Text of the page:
http://www.mst.dk/, tel: +45 32 66 01 00, and press release
Cheminova, Syngenta and Monsanto statement http://www.environmentdaily.com/docs/30605a.doc
Poisonous Spray on a Course Towards Drinking Water
May 10, 2003
Politken, Denmark, by Anders Legarth Schmidt
Denmark’s most popular herbicide Roundup is polluting the underground water far more than previously thought. Agriculture uses yearly 800 tons of active glyphosate in herbicide. The Environment Minister is looking at taking steps to address this.
The Danish drinking water resources are under attack from an unexpected quarter. The chemical glyphosate that is in the popular herbicides Roundup and Touchdown is against all expectations sieving down through the soil and polluting the ground water at a rate of five times more than the allowed level for drinking water.
This has been shown from tests done by the Denmark and Greenland Geological Research Institution (DGGRI) in an as yet unpublished article.
Believed Bacteria broke down glyphosate
“When we spray glyphosate on the fields by the rules it has been shown that it is washed down into the upper ground water with a concentration of 0.54 micrograms per litre. This is very surprising, because we had previously believed that bacteria in the soil broke down the glyphosate before it reached the ground water.”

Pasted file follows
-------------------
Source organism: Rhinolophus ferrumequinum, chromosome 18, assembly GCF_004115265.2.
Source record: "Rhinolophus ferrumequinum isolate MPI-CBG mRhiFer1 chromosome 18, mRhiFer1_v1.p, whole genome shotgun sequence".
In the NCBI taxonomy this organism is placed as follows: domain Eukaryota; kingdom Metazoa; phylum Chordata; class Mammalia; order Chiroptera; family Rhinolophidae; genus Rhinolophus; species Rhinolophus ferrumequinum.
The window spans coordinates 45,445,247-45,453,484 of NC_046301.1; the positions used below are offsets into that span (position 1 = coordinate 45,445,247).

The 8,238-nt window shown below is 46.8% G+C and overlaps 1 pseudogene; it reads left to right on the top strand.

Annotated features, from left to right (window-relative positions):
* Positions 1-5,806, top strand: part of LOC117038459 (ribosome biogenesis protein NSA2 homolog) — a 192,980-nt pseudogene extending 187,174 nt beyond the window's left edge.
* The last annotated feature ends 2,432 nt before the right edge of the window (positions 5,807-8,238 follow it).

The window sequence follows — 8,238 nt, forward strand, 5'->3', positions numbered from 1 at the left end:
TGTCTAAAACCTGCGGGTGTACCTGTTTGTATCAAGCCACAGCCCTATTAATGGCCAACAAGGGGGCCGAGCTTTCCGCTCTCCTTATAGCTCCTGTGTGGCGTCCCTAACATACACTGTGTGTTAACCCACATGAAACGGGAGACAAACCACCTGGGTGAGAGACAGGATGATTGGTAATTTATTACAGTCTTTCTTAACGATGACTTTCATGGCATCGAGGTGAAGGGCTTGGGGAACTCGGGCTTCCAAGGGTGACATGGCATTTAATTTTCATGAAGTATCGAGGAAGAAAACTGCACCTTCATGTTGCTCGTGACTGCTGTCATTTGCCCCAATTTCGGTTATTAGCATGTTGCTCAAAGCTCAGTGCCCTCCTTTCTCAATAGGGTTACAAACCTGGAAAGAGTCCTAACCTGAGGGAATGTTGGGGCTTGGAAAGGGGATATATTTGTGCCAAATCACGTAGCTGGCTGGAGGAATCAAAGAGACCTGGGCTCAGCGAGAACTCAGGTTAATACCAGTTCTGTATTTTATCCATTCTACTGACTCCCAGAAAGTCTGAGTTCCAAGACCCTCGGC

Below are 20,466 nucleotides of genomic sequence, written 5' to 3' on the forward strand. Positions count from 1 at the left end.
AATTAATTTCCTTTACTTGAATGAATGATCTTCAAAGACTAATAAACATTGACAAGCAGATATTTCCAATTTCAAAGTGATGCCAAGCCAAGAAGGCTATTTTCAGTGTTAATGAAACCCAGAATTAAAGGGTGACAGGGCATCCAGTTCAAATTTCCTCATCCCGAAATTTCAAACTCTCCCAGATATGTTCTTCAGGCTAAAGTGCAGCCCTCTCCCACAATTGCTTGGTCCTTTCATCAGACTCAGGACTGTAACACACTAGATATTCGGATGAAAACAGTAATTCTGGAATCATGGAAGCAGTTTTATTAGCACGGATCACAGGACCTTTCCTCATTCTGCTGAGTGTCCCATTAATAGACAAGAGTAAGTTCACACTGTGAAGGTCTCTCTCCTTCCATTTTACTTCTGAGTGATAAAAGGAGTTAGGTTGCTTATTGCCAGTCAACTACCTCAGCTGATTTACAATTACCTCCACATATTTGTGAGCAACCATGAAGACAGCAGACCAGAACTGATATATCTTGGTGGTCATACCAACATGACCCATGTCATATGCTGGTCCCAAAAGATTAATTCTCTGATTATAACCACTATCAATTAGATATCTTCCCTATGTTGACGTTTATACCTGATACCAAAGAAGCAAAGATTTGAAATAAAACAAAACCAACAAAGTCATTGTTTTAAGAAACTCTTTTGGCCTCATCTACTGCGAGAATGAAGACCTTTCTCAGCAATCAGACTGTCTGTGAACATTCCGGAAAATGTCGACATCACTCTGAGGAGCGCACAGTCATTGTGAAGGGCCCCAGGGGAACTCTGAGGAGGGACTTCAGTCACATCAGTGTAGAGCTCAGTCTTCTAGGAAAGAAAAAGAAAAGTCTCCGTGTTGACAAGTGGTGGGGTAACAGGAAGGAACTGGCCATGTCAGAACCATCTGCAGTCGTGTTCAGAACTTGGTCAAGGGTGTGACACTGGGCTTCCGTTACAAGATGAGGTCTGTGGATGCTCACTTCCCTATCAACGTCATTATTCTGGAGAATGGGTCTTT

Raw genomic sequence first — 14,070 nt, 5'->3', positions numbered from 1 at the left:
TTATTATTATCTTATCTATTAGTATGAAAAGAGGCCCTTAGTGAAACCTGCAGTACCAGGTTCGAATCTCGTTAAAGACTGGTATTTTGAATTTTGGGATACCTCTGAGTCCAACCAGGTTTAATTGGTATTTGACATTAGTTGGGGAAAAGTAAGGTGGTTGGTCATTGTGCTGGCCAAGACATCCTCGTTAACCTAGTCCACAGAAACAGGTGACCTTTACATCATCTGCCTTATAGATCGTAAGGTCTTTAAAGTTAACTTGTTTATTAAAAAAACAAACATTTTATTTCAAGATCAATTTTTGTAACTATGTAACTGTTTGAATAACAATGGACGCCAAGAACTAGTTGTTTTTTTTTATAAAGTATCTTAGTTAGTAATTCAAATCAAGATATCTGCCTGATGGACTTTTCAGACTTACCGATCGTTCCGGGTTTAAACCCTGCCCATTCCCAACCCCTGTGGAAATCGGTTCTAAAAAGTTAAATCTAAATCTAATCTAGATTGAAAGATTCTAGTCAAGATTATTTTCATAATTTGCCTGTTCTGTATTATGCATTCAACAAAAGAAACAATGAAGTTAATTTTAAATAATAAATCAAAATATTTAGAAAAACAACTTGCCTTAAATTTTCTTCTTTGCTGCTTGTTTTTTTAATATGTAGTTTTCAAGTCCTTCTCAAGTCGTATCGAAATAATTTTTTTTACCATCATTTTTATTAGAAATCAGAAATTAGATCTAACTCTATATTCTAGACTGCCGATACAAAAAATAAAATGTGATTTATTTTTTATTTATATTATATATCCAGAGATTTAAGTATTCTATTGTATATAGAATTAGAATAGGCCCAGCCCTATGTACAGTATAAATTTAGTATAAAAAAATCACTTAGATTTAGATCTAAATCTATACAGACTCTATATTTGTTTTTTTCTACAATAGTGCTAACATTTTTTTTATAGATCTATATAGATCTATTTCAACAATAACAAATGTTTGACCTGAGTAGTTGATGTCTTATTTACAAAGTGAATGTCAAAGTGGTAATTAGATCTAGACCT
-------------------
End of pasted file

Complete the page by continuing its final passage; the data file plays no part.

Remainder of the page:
It is the Environment Ministry that has given permission to use glyphosate - based on the producers [Monsanto’s] own research.
Used against Twitch and Thistles
Farmers spray glyphosate on their fields after the harvest to keep the soil free of twitch and thistles. It had been earlier found in wells in Roskilde and Storstroms regions as well as the Copenhagen district council area. Critics say glyphosate causes cancer, while its defenders call it a wonder herbicide.
Professor Mogens Henze the head of the Institute for Environment and Resources at Denmark’s Technical University, says that the consequence of the new knowledge is that water works in five to ten years will need to clean the water before Danes can drink it.
“The results show that glyphosate is polluting our drinking water. And unfortunately we have only seen the tip of the iceberg, because glyphosate and many other spray chemicals are on their way through the soil at this point in time. Politicians need to look at agriculture in relation to clean drinking water and decide what it is they are going to do.” says Mogens Henze, who isn’t blaming the farmers who use something that the authorities have allowed.
Statistics from the Environment Ministry show that the use of glyphosate has doubled in the last five years. In 2001 800 tons was used and that made up a quarter of farmers total use of pesticides. This shows that glyphosate is the most used herbicide by farmers.
As a result of the new research from DGGRI the Environment Minister Hans Christian Schmidt is currently thinking about doing something about the use of glyphosate on Danish fields.
“It is simply not acceptable that this stuff is turning up in our groundwater in such a concentration so high over the acceptable level. If this is the case then we must react quickly” says the Environment Minister, who is awaiting a report from the Environment Ministry.